We found out that Switchfoot were doing another interview, so after getting lunch and hanging out with fellow fans and my parents for a bit we went over to see that. We ended up sitting in on the previous interview with a worship band (who credited Switchfoot for inspiration, but had not learnt the secret of playing full on, loud, crazy rock shows in a small intimate venue a la Paris!), and then there was some uncertainty about whether Switchfoot were around or not. But eventually Drew and Romey were located, and came in for an interview. They were very good again, but funnily kept getting asked questions about how they started out – despite both of them having joined a little later than the others! They said hi to us when they came in and saw us there. At one poibt Drew commented on how goid the tea was in England and said ‘I don’t know how you do it!’ I may have called out ‘Boil the water!’ 😀

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VIP was right afterwards, we were met at the merch table and taken right over to the grounds of the house where the tourbus was, and they used the bus as the photo backdrop. It stopped raining just for that! I felt a huge amount of nervous excitement meeting Jon again after the solo show, it literally felt like I was meeting him for the first time, like it was all new again! I gave him the letter I had written for that show but hadn’t had the chance to pass on to him there, in which I’d reaffirmed that I was doubly a megafan of his as his solo music meant as much to me as Switchfoot’s, and that he had a fan for life. I was so in awe!

Jude had themed her VIP photo this time around the SwitchFam, so it was appropriate we were there with our friend, and I could tell them they had set me up with all the birthday stuff. She was so chilled, and handed Drew a piece of artwork to open later. In my photo I had on a huge birthday badge, saying ’34 today’, which I had stuck a ‘2’ over: ‘It’s 34 really but SwitchFam are always all 24, right?!’ Drew sang a line of it, and Tim wore the ‘happy birthday’ shades! Then Jude got a very silly podcast-style facebook live video of the guys sending a message to the SwitchFam group!

As with BDCO South, there was nothing else on the programme any of us particularly wanted to see (that day at least; had we not been running off the following morning again there were bands on I’d have gone to see). A fellow fan had brought her little bear mascot along to the festival, so afterwards we had a bit of time for some more silly photos with him and Kitty Jon before the show, very cute!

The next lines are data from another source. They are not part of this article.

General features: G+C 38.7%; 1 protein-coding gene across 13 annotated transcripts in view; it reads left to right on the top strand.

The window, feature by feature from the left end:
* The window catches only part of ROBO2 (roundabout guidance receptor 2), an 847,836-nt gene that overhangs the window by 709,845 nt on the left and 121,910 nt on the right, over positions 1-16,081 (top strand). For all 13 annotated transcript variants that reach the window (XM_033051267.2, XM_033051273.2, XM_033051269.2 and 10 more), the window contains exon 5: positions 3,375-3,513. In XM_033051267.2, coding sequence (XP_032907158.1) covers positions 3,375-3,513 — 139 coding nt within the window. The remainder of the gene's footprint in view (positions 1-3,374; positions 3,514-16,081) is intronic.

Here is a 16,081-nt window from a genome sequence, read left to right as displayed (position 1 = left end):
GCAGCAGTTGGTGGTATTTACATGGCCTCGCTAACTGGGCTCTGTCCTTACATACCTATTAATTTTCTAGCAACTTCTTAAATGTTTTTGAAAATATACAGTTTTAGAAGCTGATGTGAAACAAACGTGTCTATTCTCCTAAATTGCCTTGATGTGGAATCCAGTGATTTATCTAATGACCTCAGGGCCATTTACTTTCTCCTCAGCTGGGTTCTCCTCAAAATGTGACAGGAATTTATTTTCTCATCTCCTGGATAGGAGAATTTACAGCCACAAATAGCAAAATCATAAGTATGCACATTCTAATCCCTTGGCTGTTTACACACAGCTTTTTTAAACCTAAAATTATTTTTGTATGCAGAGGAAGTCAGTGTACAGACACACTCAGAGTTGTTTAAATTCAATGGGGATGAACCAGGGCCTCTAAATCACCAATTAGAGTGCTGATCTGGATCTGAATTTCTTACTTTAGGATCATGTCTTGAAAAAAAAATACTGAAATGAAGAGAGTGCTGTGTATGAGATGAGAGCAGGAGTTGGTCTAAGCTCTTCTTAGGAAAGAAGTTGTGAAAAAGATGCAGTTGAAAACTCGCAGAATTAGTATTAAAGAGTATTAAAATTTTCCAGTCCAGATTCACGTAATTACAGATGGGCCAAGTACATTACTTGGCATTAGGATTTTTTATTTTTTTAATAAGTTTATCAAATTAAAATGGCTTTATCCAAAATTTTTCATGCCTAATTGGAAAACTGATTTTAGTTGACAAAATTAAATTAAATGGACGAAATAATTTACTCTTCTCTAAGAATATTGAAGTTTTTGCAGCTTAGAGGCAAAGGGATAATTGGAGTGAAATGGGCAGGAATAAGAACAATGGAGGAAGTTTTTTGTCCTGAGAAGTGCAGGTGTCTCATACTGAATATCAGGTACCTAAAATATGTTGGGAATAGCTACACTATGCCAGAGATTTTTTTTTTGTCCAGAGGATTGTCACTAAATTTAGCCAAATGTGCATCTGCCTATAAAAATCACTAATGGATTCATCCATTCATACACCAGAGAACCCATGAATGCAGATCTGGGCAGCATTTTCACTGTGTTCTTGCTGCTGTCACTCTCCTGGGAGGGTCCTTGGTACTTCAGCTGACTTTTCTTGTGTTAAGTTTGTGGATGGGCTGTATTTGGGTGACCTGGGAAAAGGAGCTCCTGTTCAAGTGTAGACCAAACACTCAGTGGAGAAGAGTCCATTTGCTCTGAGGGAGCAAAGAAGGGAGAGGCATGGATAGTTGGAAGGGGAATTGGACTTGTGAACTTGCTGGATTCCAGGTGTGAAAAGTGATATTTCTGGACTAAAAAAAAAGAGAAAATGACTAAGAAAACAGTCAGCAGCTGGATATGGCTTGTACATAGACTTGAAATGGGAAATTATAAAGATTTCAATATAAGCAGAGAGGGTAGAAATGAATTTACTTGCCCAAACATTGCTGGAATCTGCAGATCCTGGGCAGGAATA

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The show was awesome, again, but it was very wet. We just about got to the front again, but it was a squash. A lot of water had to be swept off the stage before they started, so I was a bit freaked when Jon came right out and stood on the speakers… and then got up on the wet crowd barrier a couple of times!! (Please don’t slip, please don’t slip..!) He came right over to us twice.

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They rocked awesomely and gave us a lot of emotion too. Jon referenced the rain a couple of times, for example holding his hand up to catch some on the appropriate line of Stars. They played I Won’t Let You Go again and Jude had a total emotional meltdown; that song brings a lot to the surface. So it felt powerful when they then played We Are One, and I had my arm around her, singing it out, and Jon came right over to us to sing too, like he deliberately wanted to do something nice for Jude. Afterwards I spent a while just sat with her, trying to find a way to comfort her, but it was hard to know what to do or say – I guess as others had found me at the previous BCDO when I had found myself in that sort of state. My mum found us, and gave her a massive cuddle!

 

There was no aftershow, to be expected as they were going straight off to play in Slovakia the next day (the only show we couldn’t get to), but we went to the campfire just in case! It was really nice, small and fun, and we sang some worship songs, especially Rend Collective. The band tried to play Dare, but they mangled it so much we couldn’t really sing along! 😀 Eventually I took a wrung-out Jude back to the tent to get some sleep, and sent out a prayer request as it seemed everyone was battling their own minds somewhat.

The following morning we woke too early; the sun was blazing in and the campsite was awake. On the other hand, it was perfect weather for our friend to go out and get some stunning photos on site, which hadn’t been possible the day before, and for us to get the tent properly packed down in the dry weather. We got off site in good time, had an early and chilled out lunch, and then went our separate ways, our friend to catch her train and us to the airport bound for the final show in Budapest!

The airport was hell. I decided I am never flying again if I can possibly help it! There was just so much hassle and stress and getting through the airport took literally hours. I can’t help thinking I can put up with a whole day on a bus easily in comparison, when you can just walk up half an hour before departure, show your passport and stay with your luggage! Delays meant we came close to missing our connecting flight, which added to the stress, but thankfully we made it ok in the end. We got to our rather interesting hostel, and I got a bad night’s sleep, but thankfully Jude recovered just fine.

 

Read Part 6 here and Part 8 here

Survival strategy